Arizona’s new A-F accountability system will prove crucial to charter success
By Jamar Younger
Arizona’s A-F letter grade system has served as the outward-facing indicator of a school’s quality since it was introduced in 2010.
For charter schools, A-F letter grades influence high stakes decisions such as whether a school or network can renew its charter, increase its enrollment and open another campus.
Ultimately, if a charter school receives an ‘F,’ it may potentially lead to the school’s closure.
That’s why the next six weeks will provide a series of defining moments as the state looks to complete its revamp of the new, proposed A-F Framework crafted by the state’s A-F Ad Hoc Committee.
The State Board of Education’s staff is currently traveling around the state to host public hearings and solicit opinions on the draft framework. The Board also created a survey to share feedback on the draft.
The Board is expected to vote on a new accountability system on April 24 at 9 a.m. after it receives feedback and works with the Ad Hoc Committee to make final changes to the conceptual framework.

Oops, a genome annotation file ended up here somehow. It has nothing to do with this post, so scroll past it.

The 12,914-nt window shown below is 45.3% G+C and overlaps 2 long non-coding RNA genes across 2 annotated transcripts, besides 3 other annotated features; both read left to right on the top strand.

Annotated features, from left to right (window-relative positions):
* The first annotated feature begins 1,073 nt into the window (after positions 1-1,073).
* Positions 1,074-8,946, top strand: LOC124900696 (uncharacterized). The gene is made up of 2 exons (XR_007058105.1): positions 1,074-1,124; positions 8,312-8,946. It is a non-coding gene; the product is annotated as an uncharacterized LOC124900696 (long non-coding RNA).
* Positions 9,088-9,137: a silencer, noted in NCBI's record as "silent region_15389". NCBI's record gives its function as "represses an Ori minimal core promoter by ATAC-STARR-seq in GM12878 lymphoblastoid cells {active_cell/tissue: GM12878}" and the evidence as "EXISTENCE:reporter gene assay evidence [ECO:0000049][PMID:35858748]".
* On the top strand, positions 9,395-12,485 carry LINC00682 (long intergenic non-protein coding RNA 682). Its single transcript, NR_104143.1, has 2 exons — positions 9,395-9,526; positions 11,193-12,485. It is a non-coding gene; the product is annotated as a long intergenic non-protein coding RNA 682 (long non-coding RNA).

The Arizona Charter Schools Association joined with a coalition of other state education groups last month to submit a letter voicing a lack of support for the framework.
We will only support a letter grade system that accurately and fairly reflects effective instruction and student achievement, based on multiple measures, for all public schools. The Association advocates for the appropriate use of available data; minimizing administrative burdens to schools; and using student growth measures to accurately describe the impact of teachers and schools on student learning.
Arizona’s charter students have built considerable momentum within the last couple of years, outperforming their peers on a series of local and national exams, including the National Assessment of Educational Progress and AzMERIT.
The new A-F Accountability System will prove vital to continuing that momentum.
You can view a list of dates and times for the A-F public hearings here. And you can access the State Board of Education’s survey here.